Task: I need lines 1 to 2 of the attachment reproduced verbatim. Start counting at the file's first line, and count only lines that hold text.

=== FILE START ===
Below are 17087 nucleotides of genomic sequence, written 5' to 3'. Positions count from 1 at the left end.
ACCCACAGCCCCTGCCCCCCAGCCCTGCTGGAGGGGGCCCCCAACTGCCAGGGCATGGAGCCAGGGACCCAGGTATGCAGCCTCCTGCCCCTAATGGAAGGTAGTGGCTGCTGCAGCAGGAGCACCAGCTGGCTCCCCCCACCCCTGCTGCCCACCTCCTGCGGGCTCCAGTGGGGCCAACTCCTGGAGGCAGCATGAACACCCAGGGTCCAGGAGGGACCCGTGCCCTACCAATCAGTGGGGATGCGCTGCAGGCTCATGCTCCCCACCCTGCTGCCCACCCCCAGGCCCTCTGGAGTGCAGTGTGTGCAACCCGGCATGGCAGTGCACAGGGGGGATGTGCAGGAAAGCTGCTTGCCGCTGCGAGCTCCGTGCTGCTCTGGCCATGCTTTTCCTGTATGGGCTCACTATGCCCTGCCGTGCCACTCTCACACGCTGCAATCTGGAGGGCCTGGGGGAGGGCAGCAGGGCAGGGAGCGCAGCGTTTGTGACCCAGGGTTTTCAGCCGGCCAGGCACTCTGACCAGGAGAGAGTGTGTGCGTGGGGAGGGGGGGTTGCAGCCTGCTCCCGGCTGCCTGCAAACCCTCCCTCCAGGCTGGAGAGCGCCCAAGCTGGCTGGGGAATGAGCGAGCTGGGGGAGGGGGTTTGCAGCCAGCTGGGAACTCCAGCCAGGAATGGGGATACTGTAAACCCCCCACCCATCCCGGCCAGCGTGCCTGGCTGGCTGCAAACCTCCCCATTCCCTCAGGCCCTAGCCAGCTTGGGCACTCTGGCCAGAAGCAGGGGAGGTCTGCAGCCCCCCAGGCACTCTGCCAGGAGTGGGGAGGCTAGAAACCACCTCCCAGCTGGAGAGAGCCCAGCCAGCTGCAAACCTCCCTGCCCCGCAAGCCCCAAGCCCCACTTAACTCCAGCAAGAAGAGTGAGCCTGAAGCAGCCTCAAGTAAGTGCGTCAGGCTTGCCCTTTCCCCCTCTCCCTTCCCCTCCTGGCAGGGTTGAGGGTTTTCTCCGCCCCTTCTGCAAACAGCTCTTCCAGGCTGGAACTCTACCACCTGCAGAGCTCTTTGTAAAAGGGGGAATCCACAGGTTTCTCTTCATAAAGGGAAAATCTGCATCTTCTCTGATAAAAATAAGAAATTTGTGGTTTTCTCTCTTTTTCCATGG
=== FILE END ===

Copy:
Below are 17087 nucleotides of genomic sequence, written 5' to 3'. Positions count from 1 at the left end.
ACCCACAGCCCCTGCCCCCCAGCCCTGCTGGAGGGGGCCCCCAACTGCCAGGGCATGGAGCCAGGGACCCAGGTATGCAGCCTCCTGCCCCTAATGGAAGGTAGTGGCTGCTGCAGCAGGAGCACCAGCTGGCTCCCCCCACCCCTGCTGCCCACCTCCTGCGGGCTCCAGTGGGGCCAACTCCTGGAGGCAGCATGAACACCCAGGGTCCAGGAGGGACCCGTGCCCTACCAATCAGTGGGGATGCGCTGCAGGCTCATGCTCCCCACCCTGCTGCCCACCCCCAGGCCCTCTGGAGTGCAGTGTGTGCAACCCGGCATGGCAGTGCACAGGGGGGATGTGCAGGAAAGCTGCTTGCCGCTGCGAGCTCCGTGCTGCTCTGGCCATGCTTTTCCTGTATGGGCTCACTATGCCCTGCCGTGCCACTCTCACACGCTGCAATCTGGAGGGCCTGGGGGAGGGCAGCAGGGCAGGGAGCGCAGCGTTTGTGACCCAGGGTTTTCAGCCGGCCAGGCACTCTGACCAGGAGAGAGTGTGTGCGTGGGGAGGGGGGGTTGCAGCCTGCTCCCGGCTGCCTGCAAACCCTCCCTCCAGGCTGGAGAGCGCCCAAGCTGGCTGGGGAATGAGCGAGCTGGGGGAGGGGGTTTGCAGCCAGCTGGGAACTCCAGCCAGGAATGGGGATACTGTAAACCCCCCACCCATCCCGGCCAGCGTGCCTGGCTGGCTGCAAACCTCCCCATTCCCTCAGGCCCTAGCCAGCTTGGGCACTCTGGCCAGAAGCAGGGGAGGTCTGCAGCCCCCCAGGCACTCTGCCAGGAGTGGGGAGGCTAGAAACCACCTCCCAGCTGGAGAGAGCCCAGCCAGCTGCAAACCTCCCTGCCCCGCAAGCCCCAAGCCCCACTTAACTCCAGCAAGAAGAGTGAGCCTGAAGCAGCCTCAAGTAAGTGCGTCAGGCTTGCCCTTTCCCCCTCTCCCTTCCCCTCCTGGCAGGGTTGAGGGTTTTCTCCGCCCCTTCTGCAAACAGCTCTTCCAGGCTGGAACTCTACCACCTGCAGAGCTCTTTGTAAAAGGGGGAATCCACAGGTTTCTCTTCATAAAGGGAAAATCTGCATCTTCTCTGATAAAAATAAGAAATTTGTGGTTTTCTCTCTTTTTCCATGG